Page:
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North Saanich pushes back OCP update to early next year

Senior staff departures and the resignation of a consultant stalled the process, which was initially intended to be complete by June.
North Saanich Municipal Hall on Mills Road in North Saanich. DARREN STONE, TIMES COLONIST

North Saanich has approved a new timeline to complete its Official Community Plan update by early next year, after senior staff departures and the resignation of a consultant stalled the process.

The OCP update was initially intended to be complete by about June, but the timeline has been pushed back to next February.

Mayor Peter Jones said the delay shouldn’t add any cost to residents and he’s hearing little pushback from the community on the new timeline.

“It’s rare that when I’m out in the public that I would get a negative opinion on where we are with the OCP,” he said.

However, Coun. Jack McClintock said he has received more feedback from residents in the last week since the new timeline was established than he ever has on an issue in his three terms as a councillor.

“There’s a lot of frustration,” he said.

Residents who are reaching out to McClintock say they still don’t know what direction council is taking on the OCP and they wonder what the district has to show for the money and time spent on the process, he said.

The OCP dominated the October 2022 election, with residents open to development to increase affordable-housing options pitted against those who oppose change and want to keep the district’s rural character.

The current council paused the OCP process shortly after the election following a motion from Jones to temporarily stop the work to give the new council time to explore residents’ concerns.

Jones said Tuesday the new council didn’t have the support of staff at the time, because the previous director of planning and chief administrative officer wanted to continue with the work of a consultant that had been contracted to provide a draft OCP.

The previous council brought in Vancouver-based Modus Planning, Design and Engagement as a consultant on the OCP revision, but the company requested termination of its contract with the district in February 2023 over concerns about the new mayor and council’s approach to gathering public feedback. The district had paid about $400,000 to Modus for its work.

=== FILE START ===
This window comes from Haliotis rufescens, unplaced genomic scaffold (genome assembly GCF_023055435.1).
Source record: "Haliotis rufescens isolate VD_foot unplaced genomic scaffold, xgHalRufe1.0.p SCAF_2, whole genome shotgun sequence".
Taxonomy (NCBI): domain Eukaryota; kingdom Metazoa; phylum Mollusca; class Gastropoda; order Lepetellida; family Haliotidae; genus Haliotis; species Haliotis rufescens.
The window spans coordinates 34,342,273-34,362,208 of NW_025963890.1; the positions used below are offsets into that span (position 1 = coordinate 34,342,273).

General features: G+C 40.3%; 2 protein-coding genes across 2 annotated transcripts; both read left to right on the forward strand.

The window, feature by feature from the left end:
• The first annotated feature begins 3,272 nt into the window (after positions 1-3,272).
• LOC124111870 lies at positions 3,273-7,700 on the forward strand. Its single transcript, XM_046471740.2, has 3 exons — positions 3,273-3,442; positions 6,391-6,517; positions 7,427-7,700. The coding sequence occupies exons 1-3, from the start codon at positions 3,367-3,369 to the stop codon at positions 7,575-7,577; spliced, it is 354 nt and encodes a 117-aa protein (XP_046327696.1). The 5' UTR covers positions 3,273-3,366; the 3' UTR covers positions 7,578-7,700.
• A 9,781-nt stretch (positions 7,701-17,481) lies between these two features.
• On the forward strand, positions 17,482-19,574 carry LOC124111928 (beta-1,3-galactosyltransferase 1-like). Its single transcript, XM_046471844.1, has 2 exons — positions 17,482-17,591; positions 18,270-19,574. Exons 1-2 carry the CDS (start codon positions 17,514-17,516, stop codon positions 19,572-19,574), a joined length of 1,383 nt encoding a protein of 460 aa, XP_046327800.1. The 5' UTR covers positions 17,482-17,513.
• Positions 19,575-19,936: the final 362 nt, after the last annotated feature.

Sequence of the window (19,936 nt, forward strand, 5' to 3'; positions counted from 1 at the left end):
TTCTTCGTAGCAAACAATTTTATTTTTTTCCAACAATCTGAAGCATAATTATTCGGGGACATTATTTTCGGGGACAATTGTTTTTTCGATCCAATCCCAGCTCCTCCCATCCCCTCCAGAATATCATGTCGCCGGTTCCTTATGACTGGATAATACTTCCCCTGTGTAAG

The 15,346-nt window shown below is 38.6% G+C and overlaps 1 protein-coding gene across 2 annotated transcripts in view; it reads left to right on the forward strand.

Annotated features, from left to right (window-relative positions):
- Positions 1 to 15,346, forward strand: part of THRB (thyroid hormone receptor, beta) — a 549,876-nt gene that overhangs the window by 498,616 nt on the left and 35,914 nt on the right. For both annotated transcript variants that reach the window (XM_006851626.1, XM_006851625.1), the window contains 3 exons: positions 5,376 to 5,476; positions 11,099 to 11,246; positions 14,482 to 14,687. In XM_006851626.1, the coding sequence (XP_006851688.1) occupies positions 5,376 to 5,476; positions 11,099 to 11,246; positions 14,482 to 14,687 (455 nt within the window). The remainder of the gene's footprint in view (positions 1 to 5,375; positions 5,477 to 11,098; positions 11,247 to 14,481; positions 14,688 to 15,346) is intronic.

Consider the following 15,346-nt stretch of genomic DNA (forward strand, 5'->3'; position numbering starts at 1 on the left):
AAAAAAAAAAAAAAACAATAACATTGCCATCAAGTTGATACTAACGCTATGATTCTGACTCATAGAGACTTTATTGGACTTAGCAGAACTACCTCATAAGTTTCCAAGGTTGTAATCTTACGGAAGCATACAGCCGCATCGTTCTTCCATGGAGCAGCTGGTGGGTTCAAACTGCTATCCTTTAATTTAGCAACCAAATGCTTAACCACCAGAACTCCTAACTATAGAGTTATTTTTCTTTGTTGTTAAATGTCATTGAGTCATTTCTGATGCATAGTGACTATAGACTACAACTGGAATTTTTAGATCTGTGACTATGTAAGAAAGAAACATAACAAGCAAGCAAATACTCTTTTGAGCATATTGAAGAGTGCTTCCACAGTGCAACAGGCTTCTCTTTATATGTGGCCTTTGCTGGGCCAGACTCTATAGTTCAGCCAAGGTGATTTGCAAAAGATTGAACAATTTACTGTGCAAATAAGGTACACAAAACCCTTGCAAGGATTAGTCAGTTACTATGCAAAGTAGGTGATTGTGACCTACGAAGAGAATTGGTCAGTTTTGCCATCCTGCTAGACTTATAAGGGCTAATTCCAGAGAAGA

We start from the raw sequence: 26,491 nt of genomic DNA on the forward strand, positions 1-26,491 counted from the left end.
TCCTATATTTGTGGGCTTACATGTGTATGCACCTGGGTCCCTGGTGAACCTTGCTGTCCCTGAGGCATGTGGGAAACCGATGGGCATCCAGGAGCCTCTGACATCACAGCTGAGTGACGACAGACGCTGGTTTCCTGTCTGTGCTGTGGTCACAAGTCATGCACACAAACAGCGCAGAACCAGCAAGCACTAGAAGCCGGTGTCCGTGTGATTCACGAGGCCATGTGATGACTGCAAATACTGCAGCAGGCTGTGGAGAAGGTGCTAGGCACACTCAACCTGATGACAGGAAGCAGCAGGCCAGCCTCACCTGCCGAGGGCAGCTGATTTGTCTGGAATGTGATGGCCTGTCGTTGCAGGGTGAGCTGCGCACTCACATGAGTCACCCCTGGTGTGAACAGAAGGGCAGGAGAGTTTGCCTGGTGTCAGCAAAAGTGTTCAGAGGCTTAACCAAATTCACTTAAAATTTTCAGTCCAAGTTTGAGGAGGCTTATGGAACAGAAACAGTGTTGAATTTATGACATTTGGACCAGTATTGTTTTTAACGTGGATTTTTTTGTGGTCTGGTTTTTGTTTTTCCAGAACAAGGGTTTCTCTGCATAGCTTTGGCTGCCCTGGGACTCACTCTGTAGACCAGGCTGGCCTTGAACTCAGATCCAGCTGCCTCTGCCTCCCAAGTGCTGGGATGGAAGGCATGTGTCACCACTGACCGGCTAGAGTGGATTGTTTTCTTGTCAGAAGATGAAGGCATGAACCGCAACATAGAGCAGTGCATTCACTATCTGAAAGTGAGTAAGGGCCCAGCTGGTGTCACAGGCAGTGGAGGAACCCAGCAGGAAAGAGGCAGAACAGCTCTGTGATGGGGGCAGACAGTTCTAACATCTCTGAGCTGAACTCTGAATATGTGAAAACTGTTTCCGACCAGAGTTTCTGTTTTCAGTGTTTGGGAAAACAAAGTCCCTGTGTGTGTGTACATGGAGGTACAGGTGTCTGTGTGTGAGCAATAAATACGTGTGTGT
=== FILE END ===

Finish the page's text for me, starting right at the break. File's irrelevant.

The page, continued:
The remaining $49,100 on the Modus contract will go toward completing the OCP review, Jones said.

After the termination of Modus’s contract, staff took on the OCP review process, putting a strain on staff’s time, Jones said.

A staff report identified staff resources and new provincial housing regulations as factors in the OCP delay.

The district needed to hire a senior planner to fill a vacant position, but the hiring process took five months and was more challenging than expected, Felice Mazzoni, director of planning, told councillors in a meeting last week.

A senior planner was hired in October 2023 and represents about half the staff capacity required to work on the OCP review, Mazzoni said.

In November, the province introduced legislation to address housing challenges. The district was unsure how legislation would affect the OCP process and awaited more details, Mazzoni said.

Public consultation on the OCP review is expected to take place from March to July, with the goal of adopting a new OCP by February 2025.